Sounds weird, but if I was all-powerful, I’d want to be cruel/tyrannical. If there is no God, then everything is permitted. That’s why I cut down the horse on purpose. And yet, I can’t face my own cruelty … so I desperately want to save it afterwards.
What a twist! The dream is a simulation to show the man what he’s really made of. On the one hand, he has thoughts about being cruel and tyrannical if there are no consequences or constraints. On the other hand, he sees in the dream how he would react to his own actions if he actually carried through with his dark impulses. The dream is a simulation to test how he really feels. And what he learns about himself is he would not be so cruel if he was all-powerful.
Digging deeper into this dream’s literary themes
Cliff’s Notes say the following about the scene with the horse in Crime and Punishment referenced by the dreamer. The main character has a strong drink and falls asleep in a park. Then:
He dreams that he is back in his childhood, seven years old, and as he is walking with his father, he sees a drunken peasant trying to make his old horse pull a heavy wagon full of people. When the crowd laughs at him and the ridiculous spectacle, the peasant gets angry and begins beating the old, feeble horse. He beats so ferociously that others join in the “fun.” Finally they begin to use crowbars and iron shafts. The old horse at first tries to resist, but soon it falls down dead. The boy in the dream, feeling great compassion for the stricken and dead mare, throws his arms around the beast and kisses it. All through the dream the peasant owner is screaming that the mare was his and he had a right to do whatever he wanted to with her.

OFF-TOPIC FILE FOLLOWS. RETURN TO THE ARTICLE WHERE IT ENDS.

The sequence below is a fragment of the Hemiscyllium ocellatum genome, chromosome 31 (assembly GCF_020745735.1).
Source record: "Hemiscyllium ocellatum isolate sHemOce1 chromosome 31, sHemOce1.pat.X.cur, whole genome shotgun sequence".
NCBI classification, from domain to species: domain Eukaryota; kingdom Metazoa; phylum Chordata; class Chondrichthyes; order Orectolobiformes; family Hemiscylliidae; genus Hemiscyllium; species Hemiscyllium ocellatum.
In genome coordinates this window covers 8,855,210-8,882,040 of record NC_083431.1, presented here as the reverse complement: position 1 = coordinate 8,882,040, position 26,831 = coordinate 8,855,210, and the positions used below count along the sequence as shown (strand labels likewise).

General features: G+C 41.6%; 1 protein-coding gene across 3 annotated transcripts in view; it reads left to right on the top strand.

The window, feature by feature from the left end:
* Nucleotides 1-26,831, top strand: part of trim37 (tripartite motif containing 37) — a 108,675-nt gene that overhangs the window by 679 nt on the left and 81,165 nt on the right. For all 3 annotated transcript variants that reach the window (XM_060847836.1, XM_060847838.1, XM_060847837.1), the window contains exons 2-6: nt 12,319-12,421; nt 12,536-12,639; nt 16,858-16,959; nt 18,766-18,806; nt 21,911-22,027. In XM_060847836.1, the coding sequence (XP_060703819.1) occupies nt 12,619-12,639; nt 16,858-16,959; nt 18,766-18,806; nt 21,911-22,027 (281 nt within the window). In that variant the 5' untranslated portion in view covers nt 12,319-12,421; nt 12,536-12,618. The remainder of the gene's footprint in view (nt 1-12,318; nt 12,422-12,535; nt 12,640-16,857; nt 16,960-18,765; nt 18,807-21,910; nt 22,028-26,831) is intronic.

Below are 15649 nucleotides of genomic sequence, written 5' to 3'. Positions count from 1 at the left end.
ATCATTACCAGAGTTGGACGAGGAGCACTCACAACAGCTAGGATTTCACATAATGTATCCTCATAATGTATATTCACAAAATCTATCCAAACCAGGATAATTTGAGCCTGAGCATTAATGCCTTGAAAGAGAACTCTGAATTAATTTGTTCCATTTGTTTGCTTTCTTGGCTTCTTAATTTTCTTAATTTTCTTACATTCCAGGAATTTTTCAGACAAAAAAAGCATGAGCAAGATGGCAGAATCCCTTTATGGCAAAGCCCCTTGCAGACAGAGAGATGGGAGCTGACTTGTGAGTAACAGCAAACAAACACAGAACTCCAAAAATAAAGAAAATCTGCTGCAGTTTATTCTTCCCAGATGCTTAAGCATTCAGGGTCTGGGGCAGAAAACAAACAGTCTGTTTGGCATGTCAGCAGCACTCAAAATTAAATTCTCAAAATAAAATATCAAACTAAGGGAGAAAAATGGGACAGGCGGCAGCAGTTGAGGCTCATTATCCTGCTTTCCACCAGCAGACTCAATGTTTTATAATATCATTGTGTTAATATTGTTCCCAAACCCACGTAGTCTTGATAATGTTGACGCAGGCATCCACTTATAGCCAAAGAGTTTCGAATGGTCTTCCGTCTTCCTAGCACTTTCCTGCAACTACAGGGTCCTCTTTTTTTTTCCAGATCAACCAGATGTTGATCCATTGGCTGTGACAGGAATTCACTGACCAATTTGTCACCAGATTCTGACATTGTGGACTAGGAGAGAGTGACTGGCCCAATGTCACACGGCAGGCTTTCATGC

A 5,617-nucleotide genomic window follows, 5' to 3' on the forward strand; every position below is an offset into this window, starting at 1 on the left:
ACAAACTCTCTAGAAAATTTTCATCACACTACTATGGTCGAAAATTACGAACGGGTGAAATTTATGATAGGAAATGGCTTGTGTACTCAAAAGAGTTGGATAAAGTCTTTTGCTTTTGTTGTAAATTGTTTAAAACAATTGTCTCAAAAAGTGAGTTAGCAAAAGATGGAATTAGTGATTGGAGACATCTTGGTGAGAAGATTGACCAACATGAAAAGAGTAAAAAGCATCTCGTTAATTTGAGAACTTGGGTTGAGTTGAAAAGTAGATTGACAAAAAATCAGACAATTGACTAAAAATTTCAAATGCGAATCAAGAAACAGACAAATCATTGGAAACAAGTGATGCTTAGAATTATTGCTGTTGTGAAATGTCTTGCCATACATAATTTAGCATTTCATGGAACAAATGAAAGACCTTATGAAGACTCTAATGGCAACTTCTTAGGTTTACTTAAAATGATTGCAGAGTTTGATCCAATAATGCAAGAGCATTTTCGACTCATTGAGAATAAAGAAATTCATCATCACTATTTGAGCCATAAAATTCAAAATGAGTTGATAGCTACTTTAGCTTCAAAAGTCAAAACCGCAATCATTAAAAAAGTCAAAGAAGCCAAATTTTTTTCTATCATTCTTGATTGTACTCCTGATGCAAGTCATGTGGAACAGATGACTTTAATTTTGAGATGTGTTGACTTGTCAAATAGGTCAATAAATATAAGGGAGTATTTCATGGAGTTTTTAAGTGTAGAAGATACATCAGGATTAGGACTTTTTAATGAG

Upon awakening from the dream, Raskolnikov renounces that “accursed dream of mine” and wonders in horror: “Is it possible that I really shall take an axe and strike her on the head, smash open her skull … God, is it possible?” He then “…renounces this accursed fantasy of mine” because he will never summon up enough resolution to do it.